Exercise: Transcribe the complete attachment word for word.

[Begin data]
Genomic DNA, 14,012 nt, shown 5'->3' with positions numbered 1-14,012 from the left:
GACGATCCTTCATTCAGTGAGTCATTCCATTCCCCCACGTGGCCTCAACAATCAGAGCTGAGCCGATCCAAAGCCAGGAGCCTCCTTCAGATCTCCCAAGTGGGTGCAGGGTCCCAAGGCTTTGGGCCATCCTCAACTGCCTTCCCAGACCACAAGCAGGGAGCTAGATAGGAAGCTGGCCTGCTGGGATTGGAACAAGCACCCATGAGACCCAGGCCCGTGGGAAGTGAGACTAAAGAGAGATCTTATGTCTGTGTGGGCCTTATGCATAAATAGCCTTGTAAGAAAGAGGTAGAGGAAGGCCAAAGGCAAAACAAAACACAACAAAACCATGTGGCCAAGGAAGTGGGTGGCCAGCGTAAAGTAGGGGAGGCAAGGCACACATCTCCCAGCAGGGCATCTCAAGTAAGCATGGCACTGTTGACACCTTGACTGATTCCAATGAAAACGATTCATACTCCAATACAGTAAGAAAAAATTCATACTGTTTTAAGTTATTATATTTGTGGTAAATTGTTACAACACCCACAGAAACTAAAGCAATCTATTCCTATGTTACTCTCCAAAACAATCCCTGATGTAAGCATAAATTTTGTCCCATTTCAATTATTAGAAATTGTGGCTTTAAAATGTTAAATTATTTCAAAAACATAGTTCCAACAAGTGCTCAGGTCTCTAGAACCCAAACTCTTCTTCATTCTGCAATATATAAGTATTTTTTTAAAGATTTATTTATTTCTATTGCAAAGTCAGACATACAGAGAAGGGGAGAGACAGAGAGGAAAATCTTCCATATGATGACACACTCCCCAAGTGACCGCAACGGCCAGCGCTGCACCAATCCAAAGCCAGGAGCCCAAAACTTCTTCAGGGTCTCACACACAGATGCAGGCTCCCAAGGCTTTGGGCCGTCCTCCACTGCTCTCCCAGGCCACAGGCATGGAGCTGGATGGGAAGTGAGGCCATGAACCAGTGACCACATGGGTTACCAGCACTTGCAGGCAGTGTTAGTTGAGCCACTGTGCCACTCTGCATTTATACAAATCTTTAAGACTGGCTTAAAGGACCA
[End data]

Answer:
Genomic DNA, 14,012 nt, shown 5'->3' with positions numbered 1-14,012 from the left:
GACGATCCTTCATTCAGTGAGTCATTCCATTCCCCCACGTGGCCTCAACAATCAGAGCTGAGCCGATCCAAAGCCAGGAGCCTCCTTCAGATCTCCCAAGTGGGTGCAGGGTCCCAAGGCTTTGGGCCATCCTCAACTGCCTTCCCAGACCACAAGCAGGGAGCTAGATAGGAAGCTGGCCTGCTGGGATTGGAACAAGCACCCATGAGACCCAGGCCCGTGGGAAGTGAGACTAAAGAGAGATCTTATGTCTGTGTGGGCCTTATGCATAAATAGCCTTGTAAGAAAGAGGTAGAGGAAGGCCAAAGGCAAAACAAAACACAACAAAACCATGTGGCCAAGGAAGTGGGTGGCCAGCGTAAAGTAGGGGAGGCAAGGCACACATCTCCCAGCAGGGCATCTCAAGTAAGCATGGCACTGTTGACACCTTGACTGATTCCAATGAAAACGATTCATACTCCAATACAGTAAGAAAAAATTCATACTGTTTTAAGTTATTATATTTGTGGTAAATTGTTACAACACCCACAGAAACTAAAGCAATCTATTCCTATGTTACTCTCCAAAACAATCCCTGATGTAAGCATAAATTTTGTCCCATTTCAATTATTAGAAATTGTGGCTTTAAAATGTTAAATTATTTCAAAAACATAGTTCCAACAAGTGCTCAGGTCTCTAGAACCCAAACTCTTCTTCATTCTGCAATATATAAGTATTTTTTTAAAGATTTATTTATTTCTATTGCAAAGTCAGACATACAGAGAAGGGGAGAGACAGAGAGGAAAATCTTCCATATGATGACACACTCCCCAAGTGACCGCAACGGCCAGCGCTGCACCAATCCAAAGCCAGGAGCCCAAAACTTCTTCAGGGTCTCACACACAGATGCAGGCTCCCAAGGCTTTGGGCCGTCCTCCACTGCTCTCCCAGGCCACAGGCATGGAGCTGGATGGGAAGTGAGGCCATGAACCAGTGACCACATGGGTTACCAGCACTTGCAGGCAGTGTTAGTTGAGCCACTGTGCCACTCTGCATTTATACAAATCTTTAAGACTGGCTTAAAGGACCA